- As FG set to reclaim 1,235 abandoned mining sites
Kasim Sumaina in Abuja
No fewer than 1,200 mining experts, 180 mines and exploration companies and 24 countries are set to grace the 2019 4th Nigeria Mining Conference and Exhibition next week in Abuja.
Disclosing this Tuesday in Abuja, Nigeria’s Head Advisory/Mining Leader, Price Water Cooper (PwC) Mr. Cyril Azobu, said that the event with the theme: “Removing the roadblocks along the value chain: Setting the mining industry as a key driver for economic growth,” was in continuation of the implementation of the roadmap by the new ministers, albeit with adjustments and enhancements made to certain aspects to ensure the targets that had been set were met.
Azobu, observed that to achieve progress, there must be close collaboration amongst key stakeholders and also believes that the Nigeria Mining Week is an excellent platform to drive this.
According to him, “The Nigeria Mining Week is an irresistible destination. It is the foremost event that provides an opportunity for promoting solid minerals endowment in Nigeria as it aims to attract and discuss issues as it relates to mining.”
Responding, Minister of Mines and Steel Development, Mr. Olamilekan Adegbite, stated that the conference which happens to be his and his counterpart first major interaction with the stakeholders should be ministry-led despite that it was private sector’s driven.
Adegbite, noted that henceforth, more efforts would be put into the mining week, noting that planning for 2020 event will commence immediately.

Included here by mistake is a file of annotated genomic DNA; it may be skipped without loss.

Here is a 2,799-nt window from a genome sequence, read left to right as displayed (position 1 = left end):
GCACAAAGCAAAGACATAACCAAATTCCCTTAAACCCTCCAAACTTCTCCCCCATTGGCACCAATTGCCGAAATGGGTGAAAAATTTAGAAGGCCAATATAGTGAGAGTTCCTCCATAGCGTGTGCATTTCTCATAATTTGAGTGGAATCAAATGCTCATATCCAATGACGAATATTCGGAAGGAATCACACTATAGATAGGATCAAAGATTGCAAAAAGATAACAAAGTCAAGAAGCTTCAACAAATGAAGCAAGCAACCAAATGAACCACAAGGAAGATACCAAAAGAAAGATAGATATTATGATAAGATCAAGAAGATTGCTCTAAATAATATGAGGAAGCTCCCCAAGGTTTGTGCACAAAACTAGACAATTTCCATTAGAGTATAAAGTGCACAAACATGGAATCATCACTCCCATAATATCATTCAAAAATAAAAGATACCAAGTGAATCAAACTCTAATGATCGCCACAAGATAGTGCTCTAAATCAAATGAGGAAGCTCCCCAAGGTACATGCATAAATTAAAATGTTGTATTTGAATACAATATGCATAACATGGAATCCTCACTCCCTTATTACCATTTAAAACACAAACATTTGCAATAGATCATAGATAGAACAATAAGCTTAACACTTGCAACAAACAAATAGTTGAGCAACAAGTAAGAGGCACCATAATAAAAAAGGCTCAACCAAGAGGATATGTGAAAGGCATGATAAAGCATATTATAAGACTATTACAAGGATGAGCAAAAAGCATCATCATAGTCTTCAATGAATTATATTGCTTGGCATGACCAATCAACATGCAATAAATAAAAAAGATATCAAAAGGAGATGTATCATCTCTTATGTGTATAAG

He said: “We will surpass what oil and gas is doing for Nigeria. If we get the work right, we will surpass the earnings from oil and gas. Mining is not an immediate thing and it needs a lot of inputs.
“In the 60s, mining was the main thing of the Nigerian economy. At that time, we were very good on coal and tin mining from Jos and all that. Nigeria was recognised for that, for commodities but I think with the advent of oil and gas, a lot of people abandoned mines.”
Speaking further, he said, “ministry took cautious support and when they conducted inventories of abandoned mining sites, as of the last count, there were 1260 abandoned sites. Now, every year we make provision for the recovery of this mining sites.”
He added that, at times they are useful because they form artificial lakes, water gets collected in them and this water becomes useful especially in dry season farming for those areas where they use them. Stating that they also constitute dangers to people because in some places, vegetation has grown and you don’t know there is a hole there. If you fall into that, it is almost impossible to get out.
“It’s a continuous process reclaiming this abandoned sites, because when they are recovered, they almost spoil soil base for farming and I think so far, the ministry has been able to recover 25 sites from 2007 that the programme started.
“We have been able to get about 25, but in our budget every year, we also try to put money for reclaiming abandoned mining sites. We do get some money. We must say that 25 to 1260 is a far cry but it’s a start and we would continue on that,” Adegbite said.
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